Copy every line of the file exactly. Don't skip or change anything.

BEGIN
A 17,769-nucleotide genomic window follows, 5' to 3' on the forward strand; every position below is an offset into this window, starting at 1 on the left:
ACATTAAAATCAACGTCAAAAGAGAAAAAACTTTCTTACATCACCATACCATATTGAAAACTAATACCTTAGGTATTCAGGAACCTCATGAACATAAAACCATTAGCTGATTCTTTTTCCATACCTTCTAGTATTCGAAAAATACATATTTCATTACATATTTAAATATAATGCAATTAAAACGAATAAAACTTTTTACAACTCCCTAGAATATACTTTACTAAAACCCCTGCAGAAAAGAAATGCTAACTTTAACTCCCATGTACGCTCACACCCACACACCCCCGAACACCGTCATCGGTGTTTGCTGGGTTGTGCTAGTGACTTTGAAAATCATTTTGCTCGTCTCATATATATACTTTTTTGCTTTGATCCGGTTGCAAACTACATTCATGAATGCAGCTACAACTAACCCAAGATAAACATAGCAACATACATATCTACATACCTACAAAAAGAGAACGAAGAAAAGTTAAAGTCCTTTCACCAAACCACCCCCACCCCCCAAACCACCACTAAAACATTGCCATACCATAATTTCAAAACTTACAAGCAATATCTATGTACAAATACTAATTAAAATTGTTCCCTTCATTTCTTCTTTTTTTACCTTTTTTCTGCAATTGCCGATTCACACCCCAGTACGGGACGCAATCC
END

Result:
A 17,769-nucleotide genomic window follows, 5' to 3' on the forward strand; every position below is an offset into this window, starting at 1 on the left:
ACATTAAAATCAACGTCAAAAGAGAAAAAACTTTCTTACATCACCATACCATATTGAAAACTAATACCTTAGGTATTCAGGAACCTCATGAACATAAAACCATTAGCTGATTCTTTTTCCATACCTTCTAGTATTCGAAAAATACATATTTCATTACATATTTAAATATAATGCAATTAAAACGAATAAAACTTTTTACAACTCCCTAGAATATACTTTACTAAAACCCCTGCAGAAAAGAAATGCTAACTTTAACTCCCATGTACGCTCACACCCACACACCCCCGAACACCGTCATCGGTGTTTGCTGGGTTGTGCTAGTGACTTTGAAAATCATTTTGCTCGTCTCATATATATACTTTTTTGCTTTGATCCGGTTGCAAACTACATTCATGAATGCAGCTACAACTAACCCAAGATAAACATAGCAACATACATATCTACATACCTACAAAAAGAGAACGAAGAAAAGTTAAAGTCCTTTCACCAAACCACCCCCACCCCCCAAACCACCACTAAAACATTGCCATACCATAATTTCAAAACTTACAAGCAATATCTATGTACAAATACTAATTAAAATTGTTCCCTTCATTTCTTCTTTTTTTACCTTTTTTCTGCAATTGCCGATTCACACCCCAGTACGGGACGCAATCC